Life after “Mamma Mia!” began with a deep breath for Carol Linnea Johnson, followed by an emphatic “yes!”
After three years as the lead in the musical production that ended Sunday, and six years at Mandalay Bay, she’s ready for her next adventure.
She and husband Don Burroughs, who was an understudy in the show, have fallen in love with Las Vegas and want to settle here.
“Our daughter (4-year-old Linnea) is so thrilled that we’re at home every night and can put her to bed every night,” said Johnson, who played Donna, a single mom who is preparing for her daughter’s wedding on a Greek isle.
“Thank you ‘Mamma Mia!’ ” she said. “From start to finish (the show) has been such a huge blessing in my life.”
Her next move, she said, might involve full-time work with the gypsy jazz band she joined two years ago, after a meeting with the guitarist in the “Mamma Mia!” orchestra.
Founded by Mundo Juillerat, who moved to the orchestra at “Le Reve” at Wynn Las Vegas, the group, known as The Hot Club of Las Vegas, put out a CD featuring Johnson.
Also in the group: Chris Davis, upright bass, and Gabriel Santana Falcon on the cajón.
“It will be interesting to see how the band takes off from here. I think we’ll continue to play once a month at Vox Wine Lounge in Henderson,” she said.
Her daughter is named after Johnson’s grandmother. The national flower of Sweden is called linnea.
“My entire father’s family was Swedish, and everyone in my mother’s family are Norwegian. So I’m 100 percent Scandinavian. I guess I was destined to sing ABBA.”
REMEMBERING THE DUNES
Former Dunes Hotel & Casino employees will gather Jan. 21 to reflect on the glory years of the famed resort, the site of the first topless stage show in Las Vegas.
The 38-year-old property closed on Jan. 26, 1993, two months after Steve Wynn purchased it for $75 million to build the $1.6 billion Bellagio.
The 16th reunion will take place at the New York City Bar & Grill, 6168 W. Spring Mountain Road, from 5 p.m. until it shuts down.
“We’ve been doing it since the night of the (first) implosion in October 1993,” said Pegg Wallace, who was the first female box person in the dice pit.
“We’ve been like family and stayed in touch all these years,” she said.
One attendee showed up in his bellman suit each year, until last year, when he didn’t make it.
She said everyone comes with a favorite story from the Dunes, one of the last mob-operated resorts on the Strip.
The hotel was absolutely abuzz, she said, after sightings of naked women roller skating down the corridor near the suite of high-roller Adnan Khashoggi, the Saudi arms dealer.
After opening on May 23, 1955, the Dunes had its struggles, in part because it was located at the southern-most point of the Strip.
Two years later, Dunes co-owner Major Riddle, desperate for business, created a social earthquake by becoming the state’s first hotel/casino to offer a topless show, “Minsky’s Follies.” The uproar created so much interest that the show set a single-week record with 16,000 tickets.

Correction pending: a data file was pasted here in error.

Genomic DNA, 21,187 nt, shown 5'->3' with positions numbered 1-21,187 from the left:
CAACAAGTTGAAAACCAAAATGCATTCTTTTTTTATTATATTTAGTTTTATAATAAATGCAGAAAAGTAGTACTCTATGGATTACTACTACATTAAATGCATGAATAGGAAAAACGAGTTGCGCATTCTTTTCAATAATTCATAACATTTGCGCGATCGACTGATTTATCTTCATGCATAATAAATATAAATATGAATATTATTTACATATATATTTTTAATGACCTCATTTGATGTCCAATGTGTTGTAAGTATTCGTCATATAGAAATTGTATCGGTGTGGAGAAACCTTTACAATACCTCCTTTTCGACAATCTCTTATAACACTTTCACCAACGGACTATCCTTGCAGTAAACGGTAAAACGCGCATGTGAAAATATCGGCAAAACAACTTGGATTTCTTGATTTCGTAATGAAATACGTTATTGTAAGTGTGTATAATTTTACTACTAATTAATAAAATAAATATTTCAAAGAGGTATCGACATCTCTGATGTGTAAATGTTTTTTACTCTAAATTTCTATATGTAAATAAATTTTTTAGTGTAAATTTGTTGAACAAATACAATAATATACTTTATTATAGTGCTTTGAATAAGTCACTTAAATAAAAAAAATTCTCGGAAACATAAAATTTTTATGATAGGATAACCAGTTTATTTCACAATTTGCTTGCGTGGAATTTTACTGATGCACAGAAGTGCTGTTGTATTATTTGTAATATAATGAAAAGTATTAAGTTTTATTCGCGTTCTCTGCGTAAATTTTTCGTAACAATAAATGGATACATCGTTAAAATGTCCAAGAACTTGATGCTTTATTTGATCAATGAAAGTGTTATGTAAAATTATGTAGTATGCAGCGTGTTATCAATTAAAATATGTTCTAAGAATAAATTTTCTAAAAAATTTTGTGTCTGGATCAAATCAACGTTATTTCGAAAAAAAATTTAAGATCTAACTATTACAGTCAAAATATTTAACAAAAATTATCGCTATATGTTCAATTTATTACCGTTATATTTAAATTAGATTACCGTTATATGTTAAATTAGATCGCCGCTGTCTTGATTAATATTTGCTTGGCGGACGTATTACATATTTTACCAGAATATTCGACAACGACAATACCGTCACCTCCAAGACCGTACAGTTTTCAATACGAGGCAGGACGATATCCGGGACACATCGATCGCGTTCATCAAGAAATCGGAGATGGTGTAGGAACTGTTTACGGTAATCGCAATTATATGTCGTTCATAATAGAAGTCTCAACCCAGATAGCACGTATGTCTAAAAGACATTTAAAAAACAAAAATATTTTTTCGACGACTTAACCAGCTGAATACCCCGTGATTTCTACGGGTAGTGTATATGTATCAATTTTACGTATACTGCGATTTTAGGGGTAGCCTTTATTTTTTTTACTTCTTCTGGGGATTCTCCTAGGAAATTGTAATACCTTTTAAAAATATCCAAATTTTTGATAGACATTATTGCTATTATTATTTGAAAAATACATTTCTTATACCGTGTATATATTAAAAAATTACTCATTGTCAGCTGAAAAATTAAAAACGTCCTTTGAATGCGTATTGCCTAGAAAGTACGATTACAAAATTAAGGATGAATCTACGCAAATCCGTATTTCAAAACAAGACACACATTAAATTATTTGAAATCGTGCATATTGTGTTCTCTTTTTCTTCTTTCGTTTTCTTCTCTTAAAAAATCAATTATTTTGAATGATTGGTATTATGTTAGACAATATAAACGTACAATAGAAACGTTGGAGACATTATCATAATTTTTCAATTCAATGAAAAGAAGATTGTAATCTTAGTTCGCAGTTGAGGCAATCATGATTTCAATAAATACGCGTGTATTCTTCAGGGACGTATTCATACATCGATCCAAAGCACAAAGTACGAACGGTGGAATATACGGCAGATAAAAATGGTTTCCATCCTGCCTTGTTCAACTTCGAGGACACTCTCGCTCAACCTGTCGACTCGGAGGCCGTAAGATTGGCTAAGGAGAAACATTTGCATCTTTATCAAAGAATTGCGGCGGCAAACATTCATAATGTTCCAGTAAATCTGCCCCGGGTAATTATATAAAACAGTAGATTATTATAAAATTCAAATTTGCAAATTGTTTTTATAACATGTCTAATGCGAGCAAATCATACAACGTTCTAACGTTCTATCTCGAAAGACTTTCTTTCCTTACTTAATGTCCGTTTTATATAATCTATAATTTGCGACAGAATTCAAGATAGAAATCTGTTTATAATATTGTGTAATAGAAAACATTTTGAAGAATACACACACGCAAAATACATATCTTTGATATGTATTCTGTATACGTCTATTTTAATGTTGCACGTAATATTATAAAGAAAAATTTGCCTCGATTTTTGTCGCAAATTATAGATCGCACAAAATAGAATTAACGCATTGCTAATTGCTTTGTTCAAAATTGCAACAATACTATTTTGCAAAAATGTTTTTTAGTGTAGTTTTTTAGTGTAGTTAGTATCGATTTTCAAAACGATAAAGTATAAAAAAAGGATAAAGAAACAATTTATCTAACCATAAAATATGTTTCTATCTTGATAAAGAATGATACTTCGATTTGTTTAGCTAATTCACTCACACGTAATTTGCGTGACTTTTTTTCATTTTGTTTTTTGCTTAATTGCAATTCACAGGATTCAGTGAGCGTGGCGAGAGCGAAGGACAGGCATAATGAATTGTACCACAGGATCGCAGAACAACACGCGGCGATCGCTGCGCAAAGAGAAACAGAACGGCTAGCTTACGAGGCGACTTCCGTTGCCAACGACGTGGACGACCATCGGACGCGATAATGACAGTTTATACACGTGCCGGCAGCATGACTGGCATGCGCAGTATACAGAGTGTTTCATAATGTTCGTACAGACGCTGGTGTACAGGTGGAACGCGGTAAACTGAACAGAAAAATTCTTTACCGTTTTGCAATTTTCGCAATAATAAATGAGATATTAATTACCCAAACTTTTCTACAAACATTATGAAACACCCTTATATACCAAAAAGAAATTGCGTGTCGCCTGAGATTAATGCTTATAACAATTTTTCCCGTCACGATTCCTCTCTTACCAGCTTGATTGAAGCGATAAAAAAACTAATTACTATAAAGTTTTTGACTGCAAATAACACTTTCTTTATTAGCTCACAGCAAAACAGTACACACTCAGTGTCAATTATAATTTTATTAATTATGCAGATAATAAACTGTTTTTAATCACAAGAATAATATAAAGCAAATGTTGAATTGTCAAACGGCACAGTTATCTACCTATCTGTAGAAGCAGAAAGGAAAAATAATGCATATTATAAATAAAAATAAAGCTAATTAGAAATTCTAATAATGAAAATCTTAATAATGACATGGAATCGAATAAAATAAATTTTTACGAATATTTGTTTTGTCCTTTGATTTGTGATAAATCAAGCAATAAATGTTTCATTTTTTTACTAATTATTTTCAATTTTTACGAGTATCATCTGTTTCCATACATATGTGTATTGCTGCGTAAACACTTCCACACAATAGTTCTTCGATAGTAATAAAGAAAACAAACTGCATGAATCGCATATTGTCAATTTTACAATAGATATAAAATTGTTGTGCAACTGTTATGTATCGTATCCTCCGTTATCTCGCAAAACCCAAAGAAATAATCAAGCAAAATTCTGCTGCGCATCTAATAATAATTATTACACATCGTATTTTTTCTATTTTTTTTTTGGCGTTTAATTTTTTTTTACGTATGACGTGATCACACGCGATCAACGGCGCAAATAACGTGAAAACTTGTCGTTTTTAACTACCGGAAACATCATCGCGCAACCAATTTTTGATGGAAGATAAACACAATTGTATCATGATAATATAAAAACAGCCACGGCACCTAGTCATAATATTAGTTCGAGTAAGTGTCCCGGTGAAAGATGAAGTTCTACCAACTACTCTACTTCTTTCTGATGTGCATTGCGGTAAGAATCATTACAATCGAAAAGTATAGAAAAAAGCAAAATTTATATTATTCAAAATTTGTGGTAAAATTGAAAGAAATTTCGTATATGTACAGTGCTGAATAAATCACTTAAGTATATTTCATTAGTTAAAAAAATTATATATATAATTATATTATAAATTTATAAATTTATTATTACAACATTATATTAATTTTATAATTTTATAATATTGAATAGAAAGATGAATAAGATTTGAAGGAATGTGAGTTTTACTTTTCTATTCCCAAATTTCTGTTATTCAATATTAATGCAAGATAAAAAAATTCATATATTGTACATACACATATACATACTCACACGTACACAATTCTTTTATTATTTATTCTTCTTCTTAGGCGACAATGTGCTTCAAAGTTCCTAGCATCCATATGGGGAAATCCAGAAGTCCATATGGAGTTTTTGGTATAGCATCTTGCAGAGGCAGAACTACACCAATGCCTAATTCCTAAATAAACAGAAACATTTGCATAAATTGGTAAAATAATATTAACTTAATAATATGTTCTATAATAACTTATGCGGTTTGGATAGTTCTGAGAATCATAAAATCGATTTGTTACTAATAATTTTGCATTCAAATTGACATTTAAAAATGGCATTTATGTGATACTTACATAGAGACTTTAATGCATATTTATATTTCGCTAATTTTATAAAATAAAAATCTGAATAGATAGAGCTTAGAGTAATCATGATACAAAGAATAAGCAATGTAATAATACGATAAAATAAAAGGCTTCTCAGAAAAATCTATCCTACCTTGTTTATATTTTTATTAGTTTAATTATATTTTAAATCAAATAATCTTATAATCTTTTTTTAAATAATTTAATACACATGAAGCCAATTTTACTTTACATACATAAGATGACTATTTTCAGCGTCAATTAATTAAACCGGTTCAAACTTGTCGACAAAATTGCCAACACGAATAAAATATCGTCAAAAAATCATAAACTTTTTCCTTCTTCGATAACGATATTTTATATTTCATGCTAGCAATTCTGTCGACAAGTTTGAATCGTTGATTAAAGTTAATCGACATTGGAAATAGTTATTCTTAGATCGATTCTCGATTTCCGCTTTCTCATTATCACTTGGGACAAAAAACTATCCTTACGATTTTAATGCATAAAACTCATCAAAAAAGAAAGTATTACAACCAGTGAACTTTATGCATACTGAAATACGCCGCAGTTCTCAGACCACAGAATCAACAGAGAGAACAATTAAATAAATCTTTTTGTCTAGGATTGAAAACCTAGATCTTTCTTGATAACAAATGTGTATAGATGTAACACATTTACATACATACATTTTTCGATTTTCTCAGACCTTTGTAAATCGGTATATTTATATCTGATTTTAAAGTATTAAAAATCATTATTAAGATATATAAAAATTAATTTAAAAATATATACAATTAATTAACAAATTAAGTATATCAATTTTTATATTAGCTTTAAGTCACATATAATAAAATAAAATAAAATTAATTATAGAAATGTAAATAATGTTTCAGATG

That same year, headliner Frank Sinatra agreed to a promotional stunt that provided one of the iconic photographs of that era: He donned a Sultan-like costume from “A Thousand and One Arabian Nights” and arrived on a camel.
He was imitating the property’s main attraction: an oversized turban-topped sultan that sat atop the main entrance.
The person I’d like to take to coffee soon would be … 1960s pop singer Sue Thompson.
On Jan. 13, 1962, her hit “Norman” debuted in Billboard’s Top 40 and reached No. 3.
According to a number of Internet sites, Thompson, now in her 80s, has lived in Las Vegas for years.
For starters, I would like to tell her that I made the mistake of looking up “Norman” on YouTube last week and playing it for the Leggy Blonde, who missed that era.
She now uses (abuses?) the song to get my attention by singing the “oooo, oooo, oooo” lyrics. Apparently little else works.
At the time the song came out, I was dating the daughter of a local farmer. He was not impressed — and not many parents would be — that I was a college dropout with no focus and little future. The night he banned me from the farm, he gave me something to think about with his parting shot, “You aren’t going to amount to nuthin’.”
A year later, opportunity knocked when I was a 20-year-old grocery store delivery boy in a small Montana town. I dropped off an ad at the weekly newspaper and asked the editor if he was covering the upcoming basketball tournament.
He couldn’t get away, he said, but knowing my interest in sports, he asked if I would like to freelance it.
He paid me the princely sum of $5 for covering a three-day tournament 80 miles away. But the money didn’t matter. I had my break. Ten years later, I was covering sports out of the Cincinnati Associated Press bureau, and thankful for a swift kick in the right direction.
Norm Clarke can be reached at 702-383-0244 or firstname.lastname@example.org. Find additional sightings and more online at www.normclarke.com.